Another SUPER delayed post here – due to a few factors including fires, no cell/internet, and exhaustion. So so sorry – but better late than never!
Here are a few pics of the girls to kick things off!
After our haircuts in Soda Springs, we hit the road for Jackson Hole/Grand Tetons. The drive out of Idaho was so beautiful. Before all of this, I had given no thought to Idaho and to be honest – I assumed we would pass through the state quickly. I know I keep writing this – but I could not have been more wrong! Idaho remains my favorite state so far. Pretty quickly after we entered Wyoming we met the Snake River! Holy lord – this river is GORGEOUS. It’s really big (it’s actually probably small as far as rivers go in general, but to a girl from Southern California – this thing was HUGE) and an incredibly pretty blue/green color. We got to drive along this all the way to the turn off to our camp spot in Moran, WY (about 30 minutes outside of Jackson Hole). I was driving so I couldn’t take it all in – but I was still quite taken with this river. Bryan had found a free BLM spot in a forest east of the Grand Tetons. The tiny, windy dirt road through the trees to the site was a whole lot of scary – but thankfully the trees eventually opened up and there was a clearing and open spot for us and Merlin with a very awesome view of the Tetons.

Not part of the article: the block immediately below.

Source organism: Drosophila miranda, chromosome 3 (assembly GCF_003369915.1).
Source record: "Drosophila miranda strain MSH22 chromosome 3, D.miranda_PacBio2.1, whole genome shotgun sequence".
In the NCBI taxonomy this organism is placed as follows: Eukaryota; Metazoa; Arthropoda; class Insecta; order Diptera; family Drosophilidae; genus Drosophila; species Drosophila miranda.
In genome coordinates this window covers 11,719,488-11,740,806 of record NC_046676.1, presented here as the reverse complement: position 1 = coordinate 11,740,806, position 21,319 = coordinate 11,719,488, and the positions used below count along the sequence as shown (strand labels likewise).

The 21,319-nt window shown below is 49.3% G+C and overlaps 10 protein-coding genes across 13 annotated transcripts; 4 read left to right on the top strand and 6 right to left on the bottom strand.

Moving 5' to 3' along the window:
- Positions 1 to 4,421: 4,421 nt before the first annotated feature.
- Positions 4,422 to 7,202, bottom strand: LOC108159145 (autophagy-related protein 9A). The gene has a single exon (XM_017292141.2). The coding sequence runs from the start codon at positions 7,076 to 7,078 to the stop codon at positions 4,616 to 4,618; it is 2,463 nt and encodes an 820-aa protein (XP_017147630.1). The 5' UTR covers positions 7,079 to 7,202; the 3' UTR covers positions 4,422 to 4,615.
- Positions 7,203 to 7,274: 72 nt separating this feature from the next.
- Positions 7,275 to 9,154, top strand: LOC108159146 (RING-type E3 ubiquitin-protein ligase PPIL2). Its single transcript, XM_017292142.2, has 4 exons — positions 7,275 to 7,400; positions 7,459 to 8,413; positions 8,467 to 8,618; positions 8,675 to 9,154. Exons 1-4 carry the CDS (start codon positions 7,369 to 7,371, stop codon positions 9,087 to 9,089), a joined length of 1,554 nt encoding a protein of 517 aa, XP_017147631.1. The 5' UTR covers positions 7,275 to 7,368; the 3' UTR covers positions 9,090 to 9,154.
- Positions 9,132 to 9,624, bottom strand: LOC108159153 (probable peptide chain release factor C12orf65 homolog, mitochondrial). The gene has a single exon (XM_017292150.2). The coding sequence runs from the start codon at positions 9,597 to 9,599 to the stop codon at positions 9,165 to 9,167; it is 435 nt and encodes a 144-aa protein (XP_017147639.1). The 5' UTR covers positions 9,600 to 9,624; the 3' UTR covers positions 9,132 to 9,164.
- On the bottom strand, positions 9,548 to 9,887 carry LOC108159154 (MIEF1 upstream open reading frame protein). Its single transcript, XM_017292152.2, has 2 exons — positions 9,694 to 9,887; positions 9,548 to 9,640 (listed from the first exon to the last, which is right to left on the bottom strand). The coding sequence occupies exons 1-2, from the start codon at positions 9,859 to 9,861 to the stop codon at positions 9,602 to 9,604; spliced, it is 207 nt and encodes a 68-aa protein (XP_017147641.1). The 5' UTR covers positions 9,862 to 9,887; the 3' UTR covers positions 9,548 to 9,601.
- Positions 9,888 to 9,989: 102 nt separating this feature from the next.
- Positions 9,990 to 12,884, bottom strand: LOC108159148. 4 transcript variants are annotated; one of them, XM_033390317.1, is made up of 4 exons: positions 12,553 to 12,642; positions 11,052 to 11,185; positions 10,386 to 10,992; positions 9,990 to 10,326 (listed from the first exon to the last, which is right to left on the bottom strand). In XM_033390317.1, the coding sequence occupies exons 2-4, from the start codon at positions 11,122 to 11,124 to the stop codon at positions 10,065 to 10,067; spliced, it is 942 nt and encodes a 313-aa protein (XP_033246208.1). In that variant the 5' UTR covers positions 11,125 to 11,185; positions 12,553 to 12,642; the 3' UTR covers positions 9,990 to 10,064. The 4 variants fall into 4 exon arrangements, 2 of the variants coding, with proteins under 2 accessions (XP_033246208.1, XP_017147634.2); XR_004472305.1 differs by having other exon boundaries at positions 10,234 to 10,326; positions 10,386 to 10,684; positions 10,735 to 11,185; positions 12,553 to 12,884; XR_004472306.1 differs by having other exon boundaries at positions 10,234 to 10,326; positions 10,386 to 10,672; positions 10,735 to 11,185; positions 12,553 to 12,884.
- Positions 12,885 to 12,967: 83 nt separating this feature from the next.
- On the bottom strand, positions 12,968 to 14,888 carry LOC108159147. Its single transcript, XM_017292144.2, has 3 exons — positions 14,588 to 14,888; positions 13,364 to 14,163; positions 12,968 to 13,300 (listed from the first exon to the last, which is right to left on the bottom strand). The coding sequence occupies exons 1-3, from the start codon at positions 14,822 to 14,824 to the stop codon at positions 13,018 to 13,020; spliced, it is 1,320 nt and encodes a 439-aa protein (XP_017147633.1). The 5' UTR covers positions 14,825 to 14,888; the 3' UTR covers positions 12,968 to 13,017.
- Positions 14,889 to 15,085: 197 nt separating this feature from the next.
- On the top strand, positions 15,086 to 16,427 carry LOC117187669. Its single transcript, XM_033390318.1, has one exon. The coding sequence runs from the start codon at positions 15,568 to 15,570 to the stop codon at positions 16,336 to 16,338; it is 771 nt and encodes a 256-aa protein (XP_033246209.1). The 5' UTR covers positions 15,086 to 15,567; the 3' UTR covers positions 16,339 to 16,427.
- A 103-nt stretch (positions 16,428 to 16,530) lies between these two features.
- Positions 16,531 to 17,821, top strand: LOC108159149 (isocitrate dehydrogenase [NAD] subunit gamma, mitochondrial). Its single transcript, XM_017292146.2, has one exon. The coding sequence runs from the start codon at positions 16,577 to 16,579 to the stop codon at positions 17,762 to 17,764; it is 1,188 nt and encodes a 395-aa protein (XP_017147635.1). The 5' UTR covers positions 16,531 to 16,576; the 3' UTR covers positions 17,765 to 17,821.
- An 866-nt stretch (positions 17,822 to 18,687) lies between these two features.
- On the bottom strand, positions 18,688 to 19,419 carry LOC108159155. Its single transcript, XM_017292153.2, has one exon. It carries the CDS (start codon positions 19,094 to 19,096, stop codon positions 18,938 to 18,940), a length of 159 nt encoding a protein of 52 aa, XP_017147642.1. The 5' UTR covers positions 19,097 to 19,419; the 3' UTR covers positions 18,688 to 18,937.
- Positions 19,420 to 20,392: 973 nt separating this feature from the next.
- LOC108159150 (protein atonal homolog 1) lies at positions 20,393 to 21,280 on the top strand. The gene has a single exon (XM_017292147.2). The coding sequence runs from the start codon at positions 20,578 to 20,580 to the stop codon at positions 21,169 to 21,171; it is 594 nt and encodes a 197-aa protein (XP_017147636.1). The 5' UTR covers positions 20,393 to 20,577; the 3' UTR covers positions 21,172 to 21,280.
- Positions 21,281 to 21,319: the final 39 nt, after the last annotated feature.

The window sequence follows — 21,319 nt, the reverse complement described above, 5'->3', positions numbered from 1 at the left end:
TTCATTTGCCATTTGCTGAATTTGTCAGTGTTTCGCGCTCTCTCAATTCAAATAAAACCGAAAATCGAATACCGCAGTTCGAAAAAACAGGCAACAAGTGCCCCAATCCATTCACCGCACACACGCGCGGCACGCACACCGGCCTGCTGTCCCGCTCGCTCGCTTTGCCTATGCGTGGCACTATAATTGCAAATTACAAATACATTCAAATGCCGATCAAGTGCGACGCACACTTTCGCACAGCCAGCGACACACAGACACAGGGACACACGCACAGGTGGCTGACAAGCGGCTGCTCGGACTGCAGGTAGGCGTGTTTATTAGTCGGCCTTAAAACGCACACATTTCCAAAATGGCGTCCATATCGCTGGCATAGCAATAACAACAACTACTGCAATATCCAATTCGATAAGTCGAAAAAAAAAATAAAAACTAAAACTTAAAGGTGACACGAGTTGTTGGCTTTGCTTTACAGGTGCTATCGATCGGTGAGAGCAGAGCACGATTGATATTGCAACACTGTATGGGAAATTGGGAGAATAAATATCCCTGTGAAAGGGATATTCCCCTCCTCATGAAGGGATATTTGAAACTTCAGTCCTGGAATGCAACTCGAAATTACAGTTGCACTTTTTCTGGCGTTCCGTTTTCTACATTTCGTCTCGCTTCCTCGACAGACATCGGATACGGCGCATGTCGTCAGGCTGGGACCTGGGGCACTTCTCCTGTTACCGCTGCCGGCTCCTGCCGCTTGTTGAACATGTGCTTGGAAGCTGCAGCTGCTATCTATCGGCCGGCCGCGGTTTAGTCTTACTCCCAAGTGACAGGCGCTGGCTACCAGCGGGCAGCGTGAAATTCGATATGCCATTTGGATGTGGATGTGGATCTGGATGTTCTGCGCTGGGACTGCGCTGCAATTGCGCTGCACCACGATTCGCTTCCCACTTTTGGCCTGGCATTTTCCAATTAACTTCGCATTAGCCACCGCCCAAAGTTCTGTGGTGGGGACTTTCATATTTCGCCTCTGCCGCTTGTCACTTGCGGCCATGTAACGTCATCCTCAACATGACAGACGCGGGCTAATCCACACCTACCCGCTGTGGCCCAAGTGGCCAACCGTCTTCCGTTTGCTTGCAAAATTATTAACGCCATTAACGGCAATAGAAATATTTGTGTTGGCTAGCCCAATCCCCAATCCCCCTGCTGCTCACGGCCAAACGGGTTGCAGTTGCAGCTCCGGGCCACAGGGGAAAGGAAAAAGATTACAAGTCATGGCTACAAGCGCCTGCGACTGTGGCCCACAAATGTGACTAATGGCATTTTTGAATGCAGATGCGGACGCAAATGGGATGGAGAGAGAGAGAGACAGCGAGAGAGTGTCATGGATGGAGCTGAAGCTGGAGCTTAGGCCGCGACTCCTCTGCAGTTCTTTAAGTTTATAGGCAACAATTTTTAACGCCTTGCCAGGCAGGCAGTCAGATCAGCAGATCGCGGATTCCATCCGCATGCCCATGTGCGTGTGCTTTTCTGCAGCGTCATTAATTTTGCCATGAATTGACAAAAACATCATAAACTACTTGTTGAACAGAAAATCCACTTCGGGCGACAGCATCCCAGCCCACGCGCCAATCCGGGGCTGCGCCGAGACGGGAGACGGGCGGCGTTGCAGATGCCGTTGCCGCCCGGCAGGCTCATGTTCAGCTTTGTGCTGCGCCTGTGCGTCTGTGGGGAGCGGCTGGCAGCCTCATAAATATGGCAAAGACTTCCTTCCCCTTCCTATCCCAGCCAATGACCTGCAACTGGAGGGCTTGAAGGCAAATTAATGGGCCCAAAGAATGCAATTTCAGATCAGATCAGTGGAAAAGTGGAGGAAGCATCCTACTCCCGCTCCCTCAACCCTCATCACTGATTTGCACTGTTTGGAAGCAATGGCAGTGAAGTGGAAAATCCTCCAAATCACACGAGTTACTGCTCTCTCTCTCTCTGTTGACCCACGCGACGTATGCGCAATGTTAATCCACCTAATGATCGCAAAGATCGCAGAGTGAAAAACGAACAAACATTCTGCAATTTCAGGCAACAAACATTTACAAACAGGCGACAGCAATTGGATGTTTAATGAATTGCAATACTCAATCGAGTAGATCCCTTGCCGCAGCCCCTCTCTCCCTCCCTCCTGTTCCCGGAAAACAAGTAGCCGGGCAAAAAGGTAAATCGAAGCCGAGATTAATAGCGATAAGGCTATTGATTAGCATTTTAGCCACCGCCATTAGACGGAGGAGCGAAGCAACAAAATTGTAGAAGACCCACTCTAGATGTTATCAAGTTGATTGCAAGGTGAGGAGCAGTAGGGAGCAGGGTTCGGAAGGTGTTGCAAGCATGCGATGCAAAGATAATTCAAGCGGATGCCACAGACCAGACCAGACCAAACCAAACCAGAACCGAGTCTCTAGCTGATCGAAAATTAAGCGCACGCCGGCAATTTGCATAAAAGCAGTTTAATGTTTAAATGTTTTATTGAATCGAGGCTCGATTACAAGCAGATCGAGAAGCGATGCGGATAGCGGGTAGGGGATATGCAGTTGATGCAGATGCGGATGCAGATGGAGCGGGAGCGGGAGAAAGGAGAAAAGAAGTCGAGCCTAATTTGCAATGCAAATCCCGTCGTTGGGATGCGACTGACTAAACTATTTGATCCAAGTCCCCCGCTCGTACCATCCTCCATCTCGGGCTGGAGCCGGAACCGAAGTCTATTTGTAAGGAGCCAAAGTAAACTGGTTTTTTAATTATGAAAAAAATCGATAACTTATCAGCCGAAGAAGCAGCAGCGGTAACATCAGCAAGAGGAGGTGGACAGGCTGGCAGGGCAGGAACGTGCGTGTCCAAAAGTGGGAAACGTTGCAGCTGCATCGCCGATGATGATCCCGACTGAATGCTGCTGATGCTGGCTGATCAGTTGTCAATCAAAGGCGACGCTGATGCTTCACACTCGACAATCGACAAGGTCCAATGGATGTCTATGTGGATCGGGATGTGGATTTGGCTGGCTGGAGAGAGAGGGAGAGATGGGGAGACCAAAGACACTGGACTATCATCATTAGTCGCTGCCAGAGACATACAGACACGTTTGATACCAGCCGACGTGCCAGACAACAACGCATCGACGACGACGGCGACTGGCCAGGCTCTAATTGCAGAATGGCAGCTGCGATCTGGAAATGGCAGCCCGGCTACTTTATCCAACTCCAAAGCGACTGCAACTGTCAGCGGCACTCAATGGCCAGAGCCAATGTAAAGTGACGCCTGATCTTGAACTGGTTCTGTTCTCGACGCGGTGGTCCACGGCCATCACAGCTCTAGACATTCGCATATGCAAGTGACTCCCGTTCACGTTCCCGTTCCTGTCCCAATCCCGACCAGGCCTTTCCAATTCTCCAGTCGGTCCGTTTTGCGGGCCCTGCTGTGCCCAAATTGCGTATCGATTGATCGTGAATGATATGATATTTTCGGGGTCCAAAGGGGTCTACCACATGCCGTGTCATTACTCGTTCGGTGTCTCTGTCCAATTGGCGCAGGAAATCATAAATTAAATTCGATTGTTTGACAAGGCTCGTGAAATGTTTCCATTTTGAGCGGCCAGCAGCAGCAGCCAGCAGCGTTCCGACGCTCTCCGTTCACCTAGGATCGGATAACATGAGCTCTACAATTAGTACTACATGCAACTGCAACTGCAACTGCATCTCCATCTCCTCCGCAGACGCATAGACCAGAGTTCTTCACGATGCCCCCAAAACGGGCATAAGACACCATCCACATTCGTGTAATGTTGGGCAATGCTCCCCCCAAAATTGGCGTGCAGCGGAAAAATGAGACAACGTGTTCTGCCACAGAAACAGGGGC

The plan was to stay here for several days so we could explore Jackson Hole, the Grand Tetons, and head into Yellowstone using the South Entrance on day trips. This great plan started to crack the very next morning when we woke up and the Grand Tetons were GONE! There was so much smoke – we couldn’t see anything beyond the dirt clearing where we were parked. Regardless, we decided to head back down the mountain for a day trip to try to explore whatever we could. Thankfully the smoke had cleared and we were able to enjoy all the pull-offs and scenic spots into Jackson Hole. The Grand Tetons are quite grand and the Snake River continued to dazzle me. The bummer was that as soon as we got into cell service range, we started getting alerts announcing evacuation areas due to a large fire at the southern part of Yellowstone (hence ALL the smoke) and it included where we were camping. Uh-oh! We also learned that Yellowstone’s South Entrance was closed indefinitely. At the same time – the smoke started to get much-much worse and quite worrisome. Needless to say, our day trip was cut short as we raced back to get Merlin and the kitties the hell out of dodge!